But the birds did not react to the imagery based upon speed. Instead, the scientists observed, they used object size in the vertical axis to figure out how far away objects were, when flying left or right -- bigger meant closer while smaller meant farther away. In the test, the birds steered toward smaller imagery and away from bigger patterns.
"When objects grow in size, it can indicate how much time there is until they collide, even without knowing the actual size of the object," said the study's lead author Roslyn Dakin, UBC postdoctoral fellow, in a statement. "Perhaps this strategy allows birds to more precisely avoid collisions over the very wide range of flight speeds they use."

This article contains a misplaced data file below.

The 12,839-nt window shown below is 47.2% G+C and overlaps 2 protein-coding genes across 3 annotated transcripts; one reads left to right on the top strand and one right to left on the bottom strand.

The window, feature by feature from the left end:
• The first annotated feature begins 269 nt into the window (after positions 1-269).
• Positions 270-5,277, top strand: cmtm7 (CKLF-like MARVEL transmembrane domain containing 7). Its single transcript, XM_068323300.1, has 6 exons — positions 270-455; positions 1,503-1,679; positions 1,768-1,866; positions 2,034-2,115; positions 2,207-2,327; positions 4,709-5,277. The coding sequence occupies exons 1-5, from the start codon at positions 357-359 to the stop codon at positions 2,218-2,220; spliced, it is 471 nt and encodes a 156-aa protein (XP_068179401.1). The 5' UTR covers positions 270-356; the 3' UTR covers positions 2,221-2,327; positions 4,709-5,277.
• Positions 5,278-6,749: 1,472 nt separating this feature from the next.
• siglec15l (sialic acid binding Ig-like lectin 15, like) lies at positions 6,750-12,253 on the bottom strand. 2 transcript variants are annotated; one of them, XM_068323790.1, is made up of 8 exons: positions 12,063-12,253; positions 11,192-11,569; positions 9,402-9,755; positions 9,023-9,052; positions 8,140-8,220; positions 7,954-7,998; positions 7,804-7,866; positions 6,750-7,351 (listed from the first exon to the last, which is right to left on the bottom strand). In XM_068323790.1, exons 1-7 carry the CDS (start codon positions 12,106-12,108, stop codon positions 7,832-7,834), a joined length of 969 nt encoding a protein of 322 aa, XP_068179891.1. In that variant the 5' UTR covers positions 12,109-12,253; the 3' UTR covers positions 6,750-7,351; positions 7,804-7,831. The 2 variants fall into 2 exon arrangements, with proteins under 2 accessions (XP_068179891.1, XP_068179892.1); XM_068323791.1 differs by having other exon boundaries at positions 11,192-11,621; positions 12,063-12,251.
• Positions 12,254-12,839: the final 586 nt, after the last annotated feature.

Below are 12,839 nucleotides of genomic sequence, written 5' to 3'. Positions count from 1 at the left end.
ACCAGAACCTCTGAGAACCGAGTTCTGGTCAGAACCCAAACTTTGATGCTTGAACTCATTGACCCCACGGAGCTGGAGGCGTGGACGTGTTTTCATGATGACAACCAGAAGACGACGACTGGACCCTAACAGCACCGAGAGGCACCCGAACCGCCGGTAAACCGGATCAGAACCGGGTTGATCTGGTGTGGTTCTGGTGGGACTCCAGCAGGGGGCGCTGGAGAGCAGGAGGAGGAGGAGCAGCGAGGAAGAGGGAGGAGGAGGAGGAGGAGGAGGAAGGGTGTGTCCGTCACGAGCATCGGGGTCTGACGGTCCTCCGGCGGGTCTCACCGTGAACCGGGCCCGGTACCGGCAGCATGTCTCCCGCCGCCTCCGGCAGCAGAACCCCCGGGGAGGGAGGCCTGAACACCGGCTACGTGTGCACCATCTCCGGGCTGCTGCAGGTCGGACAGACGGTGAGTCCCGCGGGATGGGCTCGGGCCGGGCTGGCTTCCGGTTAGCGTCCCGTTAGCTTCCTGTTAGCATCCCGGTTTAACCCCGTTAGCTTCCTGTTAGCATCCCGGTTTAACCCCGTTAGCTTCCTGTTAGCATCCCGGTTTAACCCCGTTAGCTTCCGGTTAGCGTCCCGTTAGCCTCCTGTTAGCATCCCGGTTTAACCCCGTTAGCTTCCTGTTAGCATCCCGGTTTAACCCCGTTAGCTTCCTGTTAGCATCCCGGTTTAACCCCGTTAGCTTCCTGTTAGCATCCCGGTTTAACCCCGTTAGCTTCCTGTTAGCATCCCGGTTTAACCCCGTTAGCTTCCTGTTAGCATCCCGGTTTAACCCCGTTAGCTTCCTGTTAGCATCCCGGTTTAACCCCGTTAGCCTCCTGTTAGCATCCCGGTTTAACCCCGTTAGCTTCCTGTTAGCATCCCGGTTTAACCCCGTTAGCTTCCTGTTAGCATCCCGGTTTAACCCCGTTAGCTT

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The team also found that hummingbirds gauged their altitude similarly to insects, based on vertical-axis movement. They changed their flight -- up or down -- based on whether the patterns were going up or down.
"Our results suggest that in natural settings, birds may avoid collisions by monitoring the vertical size, expansion, and relative position of obstacles," the team wrote, in a paper just published in the journal Proceedings of the National Academy of Sciences.